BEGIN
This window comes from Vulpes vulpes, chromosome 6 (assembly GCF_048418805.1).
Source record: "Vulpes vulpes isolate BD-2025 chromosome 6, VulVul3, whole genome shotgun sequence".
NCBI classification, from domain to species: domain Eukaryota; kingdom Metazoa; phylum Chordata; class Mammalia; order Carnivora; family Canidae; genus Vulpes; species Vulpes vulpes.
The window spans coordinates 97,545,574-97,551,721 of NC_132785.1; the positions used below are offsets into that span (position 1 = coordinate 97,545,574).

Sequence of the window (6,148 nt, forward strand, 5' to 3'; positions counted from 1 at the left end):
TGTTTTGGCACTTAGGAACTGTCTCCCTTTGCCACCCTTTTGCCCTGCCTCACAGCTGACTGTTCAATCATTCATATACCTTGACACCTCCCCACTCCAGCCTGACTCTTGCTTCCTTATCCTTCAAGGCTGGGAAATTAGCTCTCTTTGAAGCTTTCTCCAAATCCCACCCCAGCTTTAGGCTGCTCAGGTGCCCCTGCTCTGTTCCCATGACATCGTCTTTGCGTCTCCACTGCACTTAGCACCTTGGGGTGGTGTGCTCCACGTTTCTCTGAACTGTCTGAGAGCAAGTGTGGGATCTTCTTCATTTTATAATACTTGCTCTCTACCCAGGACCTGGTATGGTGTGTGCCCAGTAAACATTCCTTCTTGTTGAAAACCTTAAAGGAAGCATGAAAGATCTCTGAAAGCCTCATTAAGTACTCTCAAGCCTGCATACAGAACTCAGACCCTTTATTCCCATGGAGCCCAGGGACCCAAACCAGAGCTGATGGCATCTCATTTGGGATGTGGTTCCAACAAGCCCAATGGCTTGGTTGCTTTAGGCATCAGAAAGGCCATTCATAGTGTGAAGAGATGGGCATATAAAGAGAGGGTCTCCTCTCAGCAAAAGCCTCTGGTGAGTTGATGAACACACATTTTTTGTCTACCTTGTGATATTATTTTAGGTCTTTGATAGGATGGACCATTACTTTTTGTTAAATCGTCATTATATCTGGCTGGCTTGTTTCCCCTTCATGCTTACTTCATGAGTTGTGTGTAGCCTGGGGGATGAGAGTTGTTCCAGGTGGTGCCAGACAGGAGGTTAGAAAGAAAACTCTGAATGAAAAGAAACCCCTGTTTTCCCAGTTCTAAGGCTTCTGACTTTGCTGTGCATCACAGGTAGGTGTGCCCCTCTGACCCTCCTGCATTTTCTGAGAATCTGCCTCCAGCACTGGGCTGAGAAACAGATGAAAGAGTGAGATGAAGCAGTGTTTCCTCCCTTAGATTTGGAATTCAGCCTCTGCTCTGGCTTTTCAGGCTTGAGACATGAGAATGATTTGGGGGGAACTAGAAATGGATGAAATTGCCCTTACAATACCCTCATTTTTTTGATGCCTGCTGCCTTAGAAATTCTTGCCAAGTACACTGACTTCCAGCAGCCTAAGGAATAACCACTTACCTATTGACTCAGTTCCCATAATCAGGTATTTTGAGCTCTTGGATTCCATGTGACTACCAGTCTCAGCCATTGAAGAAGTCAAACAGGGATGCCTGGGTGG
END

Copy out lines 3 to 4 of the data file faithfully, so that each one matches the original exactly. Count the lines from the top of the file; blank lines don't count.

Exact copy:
NCBI classification, from domain to species: domain Eukaryota; kingdom Metazoa; phylum Chordata; class Mammalia; order Carnivora; family Canidae; genus Vulpes; species Vulpes vulpes.
The window spans coordinates 97,545,574-97,551,721 of NC_132785.1; the positions used below are offsets into that span (position 1 = coordinate 97,545,574).